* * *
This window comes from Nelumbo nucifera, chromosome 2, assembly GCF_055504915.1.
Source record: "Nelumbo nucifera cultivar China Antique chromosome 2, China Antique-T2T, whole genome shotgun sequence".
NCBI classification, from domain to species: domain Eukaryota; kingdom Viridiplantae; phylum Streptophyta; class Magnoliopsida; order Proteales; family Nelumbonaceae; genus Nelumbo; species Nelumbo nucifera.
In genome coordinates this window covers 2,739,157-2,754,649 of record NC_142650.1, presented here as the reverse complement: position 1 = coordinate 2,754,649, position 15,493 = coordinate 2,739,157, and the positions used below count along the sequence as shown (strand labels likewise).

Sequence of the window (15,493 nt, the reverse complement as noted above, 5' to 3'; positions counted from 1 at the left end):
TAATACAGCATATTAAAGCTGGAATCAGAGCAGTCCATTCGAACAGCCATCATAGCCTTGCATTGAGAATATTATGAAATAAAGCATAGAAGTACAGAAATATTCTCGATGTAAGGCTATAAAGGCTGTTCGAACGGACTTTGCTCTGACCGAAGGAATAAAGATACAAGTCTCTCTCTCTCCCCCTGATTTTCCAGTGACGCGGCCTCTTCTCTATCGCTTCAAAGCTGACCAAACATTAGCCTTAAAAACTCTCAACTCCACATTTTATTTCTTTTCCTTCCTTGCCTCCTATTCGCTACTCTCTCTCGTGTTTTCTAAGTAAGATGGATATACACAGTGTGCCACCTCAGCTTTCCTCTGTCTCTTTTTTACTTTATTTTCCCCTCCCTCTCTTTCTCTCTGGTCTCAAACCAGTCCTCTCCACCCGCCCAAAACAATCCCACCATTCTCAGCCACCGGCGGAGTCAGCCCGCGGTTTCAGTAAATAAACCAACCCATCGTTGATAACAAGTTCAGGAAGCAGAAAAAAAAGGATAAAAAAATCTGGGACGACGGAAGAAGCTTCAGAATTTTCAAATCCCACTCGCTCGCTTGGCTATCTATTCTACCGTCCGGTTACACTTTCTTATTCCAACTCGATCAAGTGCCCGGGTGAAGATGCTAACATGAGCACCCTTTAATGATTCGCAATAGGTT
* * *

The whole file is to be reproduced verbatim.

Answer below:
This window comes from Nelumbo nucifera, chromosome 2, assembly GCF_055504915.1.
Source record: "Nelumbo nucifera cultivar China Antique chromosome 2, China Antique-T2T, whole genome shotgun sequence".
NCBI classification, from domain to species: domain Eukaryota; kingdom Viridiplantae; phylum Streptophyta; class Magnoliopsida; order Proteales; family Nelumbonaceae; genus Nelumbo; species Nelumbo nucifera.
In genome coordinates this window covers 2,739,157-2,754,649 of record NC_142650.1, presented here as the reverse complement: position 1 = coordinate 2,754,649, position 15,493 = coordinate 2,739,157, and the positions used below count along the sequence as shown (strand labels likewise).

Sequence of the window (15,493 nt, the reverse complement as noted above, 5' to 3'; positions counted from 1 at the left end):
TAATACAGCATATTAAAGCTGGAATCAGAGCAGTCCATTCGAACAGCCATCATAGCCTTGCATTGAGAATATTATGAAATAAAGCATAGAAGTACAGAAATATTCTCGATGTAAGGCTATAAAGGCTGTTCGAACGGACTTTGCTCTGACCGAAGGAATAAAGATACAAGTCTCTCTCTCTCCCCCTGATTTTCCAGTGACGCGGCCTCTTCTCTATCGCTTCAAAGCTGACCAAACATTAGCCTTAAAAACTCTCAACTCCACATTTTATTTCTTTTCCTTCCTTGCCTCCTATTCGCTACTCTCTCTCGTGTTTTCTAAGTAAGATGGATATACACAGTGTGCCACCTCAGCTTTCCTCTGTCTCTTTTTTACTTTATTTTCCCCTCCCTCTCTTTCTCTCTGGTCTCAAACCAGTCCTCTCCACCCGCCCAAAACAATCCCACCATTCTCAGCCACCGGCGGAGTCAGCCCGCGGTTTCAGTAAATAAACCAACCCATCGTTGATAACAAGTTCAGGAAGCAGAAAAAAAAGGATAAAAAAATCTGGGACGACGGAAGAAGCTTCAGAATTTTCAAATCCCACTCGCTCGCTTGGCTATCTATTCTACCGTCCGGTTACACTTTCTTATTCCAACTCGATCAAGTGCCCGGGTGAAGATGCTAACATGAGCACCCTTTAATGATTCGCAATAGGTT